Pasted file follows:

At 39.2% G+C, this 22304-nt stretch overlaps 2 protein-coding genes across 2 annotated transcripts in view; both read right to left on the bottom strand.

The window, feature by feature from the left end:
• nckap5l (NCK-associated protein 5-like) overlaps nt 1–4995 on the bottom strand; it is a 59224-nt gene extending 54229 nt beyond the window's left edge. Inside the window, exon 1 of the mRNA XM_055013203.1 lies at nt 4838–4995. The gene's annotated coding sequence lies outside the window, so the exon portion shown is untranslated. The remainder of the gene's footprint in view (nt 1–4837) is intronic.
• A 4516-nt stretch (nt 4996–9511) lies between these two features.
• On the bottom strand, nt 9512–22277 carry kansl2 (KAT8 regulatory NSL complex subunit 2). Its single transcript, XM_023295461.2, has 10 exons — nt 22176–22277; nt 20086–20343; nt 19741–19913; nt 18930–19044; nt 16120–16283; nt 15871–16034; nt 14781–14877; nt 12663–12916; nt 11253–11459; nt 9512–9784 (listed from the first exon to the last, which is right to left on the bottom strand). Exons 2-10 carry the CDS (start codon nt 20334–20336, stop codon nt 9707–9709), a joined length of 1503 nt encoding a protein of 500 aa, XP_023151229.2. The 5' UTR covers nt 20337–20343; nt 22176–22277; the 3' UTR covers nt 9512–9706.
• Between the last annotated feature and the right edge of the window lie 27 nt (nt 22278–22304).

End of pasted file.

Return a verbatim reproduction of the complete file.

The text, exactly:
At 39.2% G+C, this 22304-nt stretch overlaps 2 protein-coding genes across 2 annotated transcripts in view; both read right to left on the bottom strand.

The window, feature by feature from the left end:
• nckap5l (NCK-associated protein 5-like) overlaps nt 1–4995 on the bottom strand; it is a 59224-nt gene extending 54229 nt beyond the window's left edge. Inside the window, exon 1 of the mRNA XM_055013203.1 lies at nt 4838–4995. The gene's annotated coding sequence lies outside the window, so the exon portion shown is untranslated. The remainder of the gene's footprint in view (nt 1–4837) is intronic.
• A 4516-nt stretch (nt 4996–9511) lies between these two features.
• On the bottom strand, nt 9512–22277 carry kansl2 (KAT8 regulatory NSL complex subunit 2). Its single transcript, XM_023295461.2, has 10 exons — nt 22176–22277; nt 20086–20343; nt 19741–19913; nt 18930–19044; nt 16120–16283; nt 15871–16034; nt 14781–14877; nt 12663–12916; nt 11253–11459; nt 9512–9784 (listed from the first exon to the last, which is right to left on the bottom strand). Exons 2-10 carry the CDS (start codon nt 20334–20336, stop codon nt 9707–9709), a joined length of 1503 nt encoding a protein of 500 aa, XP_023151229.2. The 5' UTR covers nt 20337–20343; nt 22176–22277; the 3' UTR covers nt 9512–9706.
• Between the last annotated feature and the right edge of the window lie 27 nt (nt 22278–22304).